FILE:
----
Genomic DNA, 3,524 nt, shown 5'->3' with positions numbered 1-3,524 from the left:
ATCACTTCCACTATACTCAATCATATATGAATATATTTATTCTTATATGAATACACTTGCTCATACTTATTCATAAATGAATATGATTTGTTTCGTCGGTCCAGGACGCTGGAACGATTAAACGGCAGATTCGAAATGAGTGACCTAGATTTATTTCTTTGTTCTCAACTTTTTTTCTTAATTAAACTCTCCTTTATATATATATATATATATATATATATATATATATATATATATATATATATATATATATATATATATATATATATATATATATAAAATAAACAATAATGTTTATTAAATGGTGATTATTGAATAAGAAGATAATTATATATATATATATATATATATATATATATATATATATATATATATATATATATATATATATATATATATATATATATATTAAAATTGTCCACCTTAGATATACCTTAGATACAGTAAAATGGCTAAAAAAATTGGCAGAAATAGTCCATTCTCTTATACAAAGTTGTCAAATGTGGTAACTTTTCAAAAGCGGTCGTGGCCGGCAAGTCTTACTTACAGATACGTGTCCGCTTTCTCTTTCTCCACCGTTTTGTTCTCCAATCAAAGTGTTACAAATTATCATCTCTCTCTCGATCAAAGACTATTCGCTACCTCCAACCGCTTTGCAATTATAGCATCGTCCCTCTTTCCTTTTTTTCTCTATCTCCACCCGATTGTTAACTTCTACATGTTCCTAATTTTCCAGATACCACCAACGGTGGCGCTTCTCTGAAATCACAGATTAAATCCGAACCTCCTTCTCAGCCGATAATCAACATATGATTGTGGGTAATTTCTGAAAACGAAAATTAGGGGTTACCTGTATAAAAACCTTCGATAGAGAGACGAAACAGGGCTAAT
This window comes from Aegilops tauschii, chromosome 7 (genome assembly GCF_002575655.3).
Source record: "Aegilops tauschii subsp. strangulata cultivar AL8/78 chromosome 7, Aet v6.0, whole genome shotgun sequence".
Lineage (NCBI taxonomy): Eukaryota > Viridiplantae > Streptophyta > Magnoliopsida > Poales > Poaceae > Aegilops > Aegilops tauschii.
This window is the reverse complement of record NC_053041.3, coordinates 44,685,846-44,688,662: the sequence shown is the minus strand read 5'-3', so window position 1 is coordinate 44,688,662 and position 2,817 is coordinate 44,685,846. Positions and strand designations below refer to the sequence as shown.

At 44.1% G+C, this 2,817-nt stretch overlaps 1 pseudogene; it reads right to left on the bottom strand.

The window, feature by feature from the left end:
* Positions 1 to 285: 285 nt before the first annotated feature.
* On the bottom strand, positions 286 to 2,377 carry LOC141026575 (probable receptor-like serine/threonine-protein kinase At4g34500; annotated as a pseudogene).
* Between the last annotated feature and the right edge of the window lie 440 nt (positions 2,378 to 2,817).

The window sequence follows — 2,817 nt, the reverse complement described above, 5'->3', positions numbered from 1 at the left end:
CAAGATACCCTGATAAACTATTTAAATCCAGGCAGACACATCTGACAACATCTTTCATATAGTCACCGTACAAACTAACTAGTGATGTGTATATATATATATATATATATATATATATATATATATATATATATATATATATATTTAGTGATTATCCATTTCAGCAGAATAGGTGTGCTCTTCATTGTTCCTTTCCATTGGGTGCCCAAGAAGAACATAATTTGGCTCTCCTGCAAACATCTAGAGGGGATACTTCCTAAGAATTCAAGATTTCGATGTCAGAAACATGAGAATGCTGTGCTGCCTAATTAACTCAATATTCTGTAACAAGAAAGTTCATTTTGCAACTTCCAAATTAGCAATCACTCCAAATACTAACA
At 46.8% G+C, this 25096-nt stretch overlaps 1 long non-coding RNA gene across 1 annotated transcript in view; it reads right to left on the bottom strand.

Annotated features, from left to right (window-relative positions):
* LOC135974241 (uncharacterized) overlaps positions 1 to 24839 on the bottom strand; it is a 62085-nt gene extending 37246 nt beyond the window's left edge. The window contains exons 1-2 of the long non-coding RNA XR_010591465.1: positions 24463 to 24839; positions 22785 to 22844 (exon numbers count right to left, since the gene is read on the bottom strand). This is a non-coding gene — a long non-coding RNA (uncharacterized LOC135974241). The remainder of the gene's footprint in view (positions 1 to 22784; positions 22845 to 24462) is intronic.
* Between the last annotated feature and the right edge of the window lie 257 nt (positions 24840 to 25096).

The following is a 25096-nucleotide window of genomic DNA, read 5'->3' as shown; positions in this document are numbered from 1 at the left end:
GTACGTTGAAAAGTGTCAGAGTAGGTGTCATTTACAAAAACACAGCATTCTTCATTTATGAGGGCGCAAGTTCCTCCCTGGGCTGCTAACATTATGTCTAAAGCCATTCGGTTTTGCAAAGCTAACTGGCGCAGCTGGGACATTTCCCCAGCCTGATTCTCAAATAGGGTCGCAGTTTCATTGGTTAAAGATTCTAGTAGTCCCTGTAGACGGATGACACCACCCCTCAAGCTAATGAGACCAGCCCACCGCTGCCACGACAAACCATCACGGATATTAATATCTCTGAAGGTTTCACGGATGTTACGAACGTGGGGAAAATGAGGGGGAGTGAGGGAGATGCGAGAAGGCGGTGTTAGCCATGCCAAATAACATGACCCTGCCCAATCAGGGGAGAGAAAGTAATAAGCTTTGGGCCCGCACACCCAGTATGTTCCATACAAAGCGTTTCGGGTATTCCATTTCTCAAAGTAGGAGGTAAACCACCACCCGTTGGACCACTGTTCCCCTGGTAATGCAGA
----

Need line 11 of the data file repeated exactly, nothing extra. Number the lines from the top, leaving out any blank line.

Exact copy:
* Between the last annotated feature and the right edge of the window lie 440 nt (positions 2,378 to 2,817).